Some of the languages used in data science are the following:

How Much Do Coders Make? U.S. Salaries for the Highest Paying Coding Jobs

Multiple factors influence the salary potential for coders. No one factor will determine your earning potential.

In a nutshell, some of those factors are:

  • Education
  • Specialized skills
  • Experience
  • Industry
  • Location

As mentioned earlier, being self-taught doesn't mean you will earn less.

With that said, you may earn less at the beginning of your career compared to a someone who has a Computer Science degree from a 4-year university.

Besides just education, coding is a fast-paced field - you need to stay up to date with the latest trends and technologies to remain competitive in the market. Having in-demand skills will increase your earning potential significantly.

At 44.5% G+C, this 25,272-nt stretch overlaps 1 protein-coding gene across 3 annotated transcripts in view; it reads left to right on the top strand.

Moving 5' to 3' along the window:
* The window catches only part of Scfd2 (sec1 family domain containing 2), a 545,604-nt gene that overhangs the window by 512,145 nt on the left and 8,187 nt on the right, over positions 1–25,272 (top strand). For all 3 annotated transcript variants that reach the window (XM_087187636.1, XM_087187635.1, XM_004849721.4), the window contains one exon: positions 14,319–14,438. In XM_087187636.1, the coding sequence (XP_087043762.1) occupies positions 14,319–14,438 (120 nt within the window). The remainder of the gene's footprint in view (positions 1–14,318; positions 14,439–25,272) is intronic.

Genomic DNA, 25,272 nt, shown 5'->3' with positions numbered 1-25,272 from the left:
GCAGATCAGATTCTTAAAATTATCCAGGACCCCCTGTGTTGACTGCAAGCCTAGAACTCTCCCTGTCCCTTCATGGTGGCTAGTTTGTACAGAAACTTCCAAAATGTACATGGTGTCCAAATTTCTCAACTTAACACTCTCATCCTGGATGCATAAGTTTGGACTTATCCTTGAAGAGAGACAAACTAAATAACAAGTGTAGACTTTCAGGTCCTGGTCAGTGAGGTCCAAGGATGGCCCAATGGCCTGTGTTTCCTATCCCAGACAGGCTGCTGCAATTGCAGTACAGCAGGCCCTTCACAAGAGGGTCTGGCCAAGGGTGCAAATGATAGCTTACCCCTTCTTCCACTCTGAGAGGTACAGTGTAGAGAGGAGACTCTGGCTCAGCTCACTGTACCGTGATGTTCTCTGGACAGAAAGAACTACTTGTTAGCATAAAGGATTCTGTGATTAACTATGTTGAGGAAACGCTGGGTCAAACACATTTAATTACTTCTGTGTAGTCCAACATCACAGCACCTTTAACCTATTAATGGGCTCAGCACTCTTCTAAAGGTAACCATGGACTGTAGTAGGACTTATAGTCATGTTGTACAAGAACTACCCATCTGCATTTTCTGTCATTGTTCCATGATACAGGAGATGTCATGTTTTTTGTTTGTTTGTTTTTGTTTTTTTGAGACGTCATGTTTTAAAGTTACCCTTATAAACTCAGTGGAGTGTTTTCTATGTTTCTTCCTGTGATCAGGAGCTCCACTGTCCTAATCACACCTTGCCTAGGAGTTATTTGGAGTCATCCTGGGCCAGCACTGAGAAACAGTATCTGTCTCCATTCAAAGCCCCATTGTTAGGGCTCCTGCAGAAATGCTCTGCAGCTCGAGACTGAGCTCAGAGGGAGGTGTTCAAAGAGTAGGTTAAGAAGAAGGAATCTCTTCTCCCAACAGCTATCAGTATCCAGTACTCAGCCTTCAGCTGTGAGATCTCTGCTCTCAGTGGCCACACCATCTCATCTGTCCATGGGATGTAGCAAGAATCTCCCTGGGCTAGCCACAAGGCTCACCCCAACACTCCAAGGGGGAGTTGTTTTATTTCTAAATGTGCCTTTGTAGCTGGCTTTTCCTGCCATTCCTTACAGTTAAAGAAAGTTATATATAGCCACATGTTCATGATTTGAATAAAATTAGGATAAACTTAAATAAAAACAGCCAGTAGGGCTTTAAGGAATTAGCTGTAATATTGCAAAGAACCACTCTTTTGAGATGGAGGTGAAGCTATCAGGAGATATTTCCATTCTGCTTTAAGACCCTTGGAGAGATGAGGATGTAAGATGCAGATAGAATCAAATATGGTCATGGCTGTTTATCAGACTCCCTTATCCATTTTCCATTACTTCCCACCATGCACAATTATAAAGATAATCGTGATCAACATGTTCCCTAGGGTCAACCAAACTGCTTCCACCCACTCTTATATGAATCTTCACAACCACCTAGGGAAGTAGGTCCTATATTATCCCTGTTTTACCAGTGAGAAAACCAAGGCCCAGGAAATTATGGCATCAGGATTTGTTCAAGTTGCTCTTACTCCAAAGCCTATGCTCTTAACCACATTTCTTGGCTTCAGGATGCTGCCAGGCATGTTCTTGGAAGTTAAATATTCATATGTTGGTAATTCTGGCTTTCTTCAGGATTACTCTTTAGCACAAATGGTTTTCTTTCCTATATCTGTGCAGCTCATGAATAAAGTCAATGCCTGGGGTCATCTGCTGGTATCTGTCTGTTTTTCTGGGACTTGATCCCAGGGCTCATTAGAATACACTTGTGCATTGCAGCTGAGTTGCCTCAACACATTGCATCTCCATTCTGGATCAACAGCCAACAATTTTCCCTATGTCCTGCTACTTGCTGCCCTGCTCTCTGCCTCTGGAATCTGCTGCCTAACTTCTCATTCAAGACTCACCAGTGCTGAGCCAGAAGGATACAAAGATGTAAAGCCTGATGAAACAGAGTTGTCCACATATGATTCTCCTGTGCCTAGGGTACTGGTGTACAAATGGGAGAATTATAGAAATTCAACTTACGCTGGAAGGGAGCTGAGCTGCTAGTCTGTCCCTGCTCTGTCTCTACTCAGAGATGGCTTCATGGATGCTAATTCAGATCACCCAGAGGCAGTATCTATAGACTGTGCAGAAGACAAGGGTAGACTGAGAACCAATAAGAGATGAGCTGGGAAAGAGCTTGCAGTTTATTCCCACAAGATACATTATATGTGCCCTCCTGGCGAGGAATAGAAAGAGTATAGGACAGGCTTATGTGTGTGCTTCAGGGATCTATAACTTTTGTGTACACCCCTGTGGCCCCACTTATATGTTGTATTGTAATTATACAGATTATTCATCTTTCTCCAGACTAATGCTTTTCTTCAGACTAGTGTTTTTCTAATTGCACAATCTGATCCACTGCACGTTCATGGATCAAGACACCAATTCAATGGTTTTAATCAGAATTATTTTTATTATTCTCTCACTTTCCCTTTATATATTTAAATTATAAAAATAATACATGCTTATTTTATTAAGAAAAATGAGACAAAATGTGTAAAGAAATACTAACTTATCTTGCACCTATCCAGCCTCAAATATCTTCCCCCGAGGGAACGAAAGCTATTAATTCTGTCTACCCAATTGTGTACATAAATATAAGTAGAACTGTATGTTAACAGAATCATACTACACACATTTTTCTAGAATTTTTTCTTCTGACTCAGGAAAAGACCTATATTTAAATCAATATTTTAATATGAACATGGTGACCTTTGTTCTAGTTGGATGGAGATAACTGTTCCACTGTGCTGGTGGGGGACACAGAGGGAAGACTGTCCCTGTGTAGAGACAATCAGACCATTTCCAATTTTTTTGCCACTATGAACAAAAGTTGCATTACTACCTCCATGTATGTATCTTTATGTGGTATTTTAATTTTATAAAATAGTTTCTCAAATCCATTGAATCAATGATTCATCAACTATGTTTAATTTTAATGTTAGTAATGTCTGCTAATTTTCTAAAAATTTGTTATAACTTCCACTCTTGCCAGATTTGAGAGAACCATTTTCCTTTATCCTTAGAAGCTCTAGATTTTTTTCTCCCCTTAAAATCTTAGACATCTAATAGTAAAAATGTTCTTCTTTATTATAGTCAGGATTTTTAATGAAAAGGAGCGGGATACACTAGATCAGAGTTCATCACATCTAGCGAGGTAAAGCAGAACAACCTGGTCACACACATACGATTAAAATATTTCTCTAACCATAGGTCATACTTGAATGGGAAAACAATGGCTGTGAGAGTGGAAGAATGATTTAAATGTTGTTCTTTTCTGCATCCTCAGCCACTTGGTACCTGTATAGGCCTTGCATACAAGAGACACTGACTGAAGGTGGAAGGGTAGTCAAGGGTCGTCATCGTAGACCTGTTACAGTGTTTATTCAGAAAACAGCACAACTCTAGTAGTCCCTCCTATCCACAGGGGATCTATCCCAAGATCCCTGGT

And with the more experience you gain and the more years you have worked in the industry, you will qualify for a higher salary.

That said, experience is not only the years you have worked but also the variety of projects you have worked on, the impact you have had on a company, and the leadership skills you have showcased, to name a few.

The industry you work in will also determine how much you earn. Some of the highest-paid industries are the tech industry, finance, healthcare, government and defense, and retail.

One of the most significant factors that will determine your earning potential is where you live, the cost of living, and the demand for computer programmers in that location.

Salaries will vary from state to state.

Some of the cities with the highest tech salaries are:

  • San Francisco, California
  • New York City
  • Seattle, Washington